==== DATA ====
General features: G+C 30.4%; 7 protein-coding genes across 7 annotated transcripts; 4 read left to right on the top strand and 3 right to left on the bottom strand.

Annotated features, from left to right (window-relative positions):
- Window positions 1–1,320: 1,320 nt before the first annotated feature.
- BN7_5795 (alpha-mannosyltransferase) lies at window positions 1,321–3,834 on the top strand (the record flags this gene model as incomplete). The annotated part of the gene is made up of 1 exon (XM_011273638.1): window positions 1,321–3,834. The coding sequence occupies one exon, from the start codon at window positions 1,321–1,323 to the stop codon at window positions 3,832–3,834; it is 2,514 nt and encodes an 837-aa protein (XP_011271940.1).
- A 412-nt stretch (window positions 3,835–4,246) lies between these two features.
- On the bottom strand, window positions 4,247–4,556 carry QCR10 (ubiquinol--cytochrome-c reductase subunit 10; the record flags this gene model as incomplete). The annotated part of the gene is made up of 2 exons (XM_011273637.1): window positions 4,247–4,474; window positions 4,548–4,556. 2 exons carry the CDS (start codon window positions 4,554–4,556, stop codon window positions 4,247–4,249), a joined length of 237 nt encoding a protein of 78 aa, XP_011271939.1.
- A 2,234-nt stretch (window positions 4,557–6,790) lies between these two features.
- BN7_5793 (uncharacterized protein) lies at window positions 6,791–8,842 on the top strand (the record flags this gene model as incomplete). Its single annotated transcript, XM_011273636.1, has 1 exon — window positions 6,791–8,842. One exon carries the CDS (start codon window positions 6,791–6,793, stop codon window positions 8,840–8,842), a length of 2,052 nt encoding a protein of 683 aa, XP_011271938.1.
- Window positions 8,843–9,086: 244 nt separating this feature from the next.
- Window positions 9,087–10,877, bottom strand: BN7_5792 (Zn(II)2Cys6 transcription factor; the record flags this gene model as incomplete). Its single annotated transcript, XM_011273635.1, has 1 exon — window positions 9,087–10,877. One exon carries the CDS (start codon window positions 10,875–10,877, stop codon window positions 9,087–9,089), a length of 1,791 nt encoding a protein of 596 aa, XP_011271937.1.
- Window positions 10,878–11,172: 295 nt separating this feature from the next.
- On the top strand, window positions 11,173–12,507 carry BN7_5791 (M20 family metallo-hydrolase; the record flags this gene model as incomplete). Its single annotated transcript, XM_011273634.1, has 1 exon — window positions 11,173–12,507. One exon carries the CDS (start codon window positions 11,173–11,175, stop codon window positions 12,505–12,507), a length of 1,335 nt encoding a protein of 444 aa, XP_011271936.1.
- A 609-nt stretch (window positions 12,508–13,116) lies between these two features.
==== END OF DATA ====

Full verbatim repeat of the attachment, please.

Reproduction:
General features: G+C 30.4%; 7 protein-coding genes across 7 annotated transcripts; 4 read left to right on the top strand and 3 right to left on the bottom strand.

Annotated features, from left to right (window-relative positions):
- Window positions 1–1,320: 1,320 nt before the first annotated feature.
- BN7_5795 (alpha-mannosyltransferase) lies at window positions 1,321–3,834 on the top strand (the record flags this gene model as incomplete). The annotated part of the gene is made up of 1 exon (XM_011273638.1): window positions 1,321–3,834. The coding sequence occupies one exon, from the start codon at window positions 1,321–1,323 to the stop codon at window positions 3,832–3,834; it is 2,514 nt and encodes an 837-aa protein (XP_011271940.1).
- A 412-nt stretch (window positions 3,835–4,246) lies between these two features.
- On the bottom strand, window positions 4,247–4,556 carry QCR10 (ubiquinol--cytochrome-c reductase subunit 10; the record flags this gene model as incomplete). The annotated part of the gene is made up of 2 exons (XM_011273637.1): window positions 4,247–4,474; window positions 4,548–4,556. 2 exons carry the CDS (start codon window positions 4,554–4,556, stop codon window positions 4,247–4,249), a joined length of 237 nt encoding a protein of 78 aa, XP_011271939.1.
- A 2,234-nt stretch (window positions 4,557–6,790) lies between these two features.
- BN7_5793 (uncharacterized protein) lies at window positions 6,791–8,842 on the top strand (the record flags this gene model as incomplete). Its single annotated transcript, XM_011273636.1, has 1 exon — window positions 6,791–8,842. One exon carries the CDS (start codon window positions 6,791–6,793, stop codon window positions 8,840–8,842), a length of 2,052 nt encoding a protein of 683 aa, XP_011271938.1.
- Window positions 8,843–9,086: 244 nt separating this feature from the next.
- Window positions 9,087–10,877, bottom strand: BN7_5792 (Zn(II)2Cys6 transcription factor; the record flags this gene model as incomplete). Its single annotated transcript, XM_011273635.1, has 1 exon — window positions 9,087–10,877. One exon carries the CDS (start codon window positions 10,875–10,877, stop codon window positions 9,087–9,089), a length of 1,791 nt encoding a protein of 596 aa, XP_011271937.1.
- Window positions 10,878–11,172: 295 nt separating this feature from the next.
- On the top strand, window positions 11,173–12,507 carry BN7_5791 (M20 family metallo-hydrolase; the record flags this gene model as incomplete). Its single annotated transcript, XM_011273634.1, has 1 exon — window positions 11,173–12,507. One exon carries the CDS (start codon window positions 11,173–11,175, stop codon window positions 12,505–12,507), a length of 1,335 nt encoding a protein of 444 aa, XP_011271936.1.
- A 609-nt stretch (window positions 12,508–13,116) lies between these two features.